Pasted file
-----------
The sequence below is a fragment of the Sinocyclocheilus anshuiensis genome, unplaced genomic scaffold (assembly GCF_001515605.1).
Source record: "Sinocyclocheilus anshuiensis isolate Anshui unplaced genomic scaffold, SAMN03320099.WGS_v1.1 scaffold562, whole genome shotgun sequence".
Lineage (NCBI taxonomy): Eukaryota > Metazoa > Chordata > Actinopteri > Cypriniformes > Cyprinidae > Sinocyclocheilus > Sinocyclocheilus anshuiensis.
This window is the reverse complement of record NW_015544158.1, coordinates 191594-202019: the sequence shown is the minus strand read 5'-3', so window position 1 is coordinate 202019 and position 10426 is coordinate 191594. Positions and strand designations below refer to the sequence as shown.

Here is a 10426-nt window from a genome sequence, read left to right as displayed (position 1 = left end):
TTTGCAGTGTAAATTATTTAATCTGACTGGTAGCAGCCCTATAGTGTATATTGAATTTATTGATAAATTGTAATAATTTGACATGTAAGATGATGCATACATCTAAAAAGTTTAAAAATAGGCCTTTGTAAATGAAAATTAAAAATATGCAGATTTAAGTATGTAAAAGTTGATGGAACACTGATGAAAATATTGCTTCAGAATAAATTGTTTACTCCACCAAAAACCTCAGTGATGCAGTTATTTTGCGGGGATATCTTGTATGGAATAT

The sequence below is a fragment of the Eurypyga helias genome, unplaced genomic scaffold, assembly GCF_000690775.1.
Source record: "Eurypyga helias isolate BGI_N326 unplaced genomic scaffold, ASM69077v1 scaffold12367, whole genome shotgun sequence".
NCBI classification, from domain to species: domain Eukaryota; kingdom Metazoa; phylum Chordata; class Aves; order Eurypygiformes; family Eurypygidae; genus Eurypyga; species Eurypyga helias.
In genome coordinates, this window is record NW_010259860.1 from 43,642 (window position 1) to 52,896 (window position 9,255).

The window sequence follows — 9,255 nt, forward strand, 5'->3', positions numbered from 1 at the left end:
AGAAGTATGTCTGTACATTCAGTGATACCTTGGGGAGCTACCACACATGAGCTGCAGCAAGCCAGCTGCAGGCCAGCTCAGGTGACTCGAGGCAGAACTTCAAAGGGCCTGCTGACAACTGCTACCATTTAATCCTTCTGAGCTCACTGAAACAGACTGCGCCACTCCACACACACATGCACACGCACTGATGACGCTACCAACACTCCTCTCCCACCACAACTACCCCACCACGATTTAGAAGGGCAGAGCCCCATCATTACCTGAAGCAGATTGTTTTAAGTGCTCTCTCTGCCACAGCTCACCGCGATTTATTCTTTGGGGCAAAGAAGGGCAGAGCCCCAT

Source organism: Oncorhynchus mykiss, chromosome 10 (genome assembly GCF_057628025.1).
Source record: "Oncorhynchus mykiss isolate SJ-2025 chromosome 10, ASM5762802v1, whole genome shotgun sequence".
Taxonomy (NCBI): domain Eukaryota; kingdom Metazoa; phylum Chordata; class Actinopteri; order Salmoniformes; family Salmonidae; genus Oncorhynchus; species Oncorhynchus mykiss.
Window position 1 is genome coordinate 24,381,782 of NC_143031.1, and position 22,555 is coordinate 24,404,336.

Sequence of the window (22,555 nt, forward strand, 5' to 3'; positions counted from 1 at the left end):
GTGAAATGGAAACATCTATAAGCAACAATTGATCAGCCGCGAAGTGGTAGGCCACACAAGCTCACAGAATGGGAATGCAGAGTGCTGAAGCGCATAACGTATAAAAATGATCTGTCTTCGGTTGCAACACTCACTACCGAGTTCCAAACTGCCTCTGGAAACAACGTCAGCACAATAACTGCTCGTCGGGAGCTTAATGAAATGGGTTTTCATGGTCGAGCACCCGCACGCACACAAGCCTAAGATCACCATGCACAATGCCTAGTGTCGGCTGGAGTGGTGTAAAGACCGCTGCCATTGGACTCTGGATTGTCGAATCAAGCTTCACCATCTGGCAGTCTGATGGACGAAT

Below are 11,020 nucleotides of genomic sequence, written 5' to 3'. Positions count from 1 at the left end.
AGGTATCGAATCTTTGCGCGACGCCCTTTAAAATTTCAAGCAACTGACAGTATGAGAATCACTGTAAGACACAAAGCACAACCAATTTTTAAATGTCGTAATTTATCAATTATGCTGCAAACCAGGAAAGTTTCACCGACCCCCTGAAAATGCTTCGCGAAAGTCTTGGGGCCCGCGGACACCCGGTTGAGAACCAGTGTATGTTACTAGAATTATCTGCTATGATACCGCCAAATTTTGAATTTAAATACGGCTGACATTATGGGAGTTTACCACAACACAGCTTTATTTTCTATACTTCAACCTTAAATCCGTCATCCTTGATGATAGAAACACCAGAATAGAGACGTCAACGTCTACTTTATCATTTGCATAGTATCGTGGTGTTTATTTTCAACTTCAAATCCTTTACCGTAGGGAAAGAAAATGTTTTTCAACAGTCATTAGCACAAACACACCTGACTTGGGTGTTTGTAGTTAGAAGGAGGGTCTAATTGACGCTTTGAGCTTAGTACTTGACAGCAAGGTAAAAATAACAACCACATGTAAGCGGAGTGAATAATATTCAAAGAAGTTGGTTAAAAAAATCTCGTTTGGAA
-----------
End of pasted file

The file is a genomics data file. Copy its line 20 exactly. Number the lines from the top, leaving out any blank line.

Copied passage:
AGGTATCGAATCTTTGCGCGACGCCCTTTAAAATTTCAAGCAACTGACAGTATGAGAATCACTGTAAGACACAAAGCACAACCAATTTTTAAATGTCGTAATTTATCAATTATGCTGCAAACCAGGAAAGTTTCACCGACCCCCTGAAAATGCTTCGCGAAAGTCTTGGGGCCCGCGGACACCCGGTTGAGAACCAGTGTATGTTACTAGAATTATCTGCTATGATACCGCCAAATTTTGAATTTAAATACGGCTGACATTATGGGAGTTTACCACAACACAGCTTTATTTTCTATACTTCAACCTTAAATCCGTCATCCTTGATGATAGAAACACCAGAATAGAGACGTCAACGTCTACTTTATCATTTGCATAGTATCGTGGTGTTTATTTTCAACTTCAAATCCTTTACCGTAGGGAAAGAAAATGTTTTTCAACAGTCATTAGCACAAACACACCTGACTTGGGTGTTTGTAGTTAGAAGGAGGGTCTAATTGACGCTTTGAGCTTAGTACTTGACAGCAAGGTAAAAATAACAACCACATGTAAGCGGAGTGAATAATATTCAAAGAAGTTGGTTAAAAAAATCTCGTTTGGAA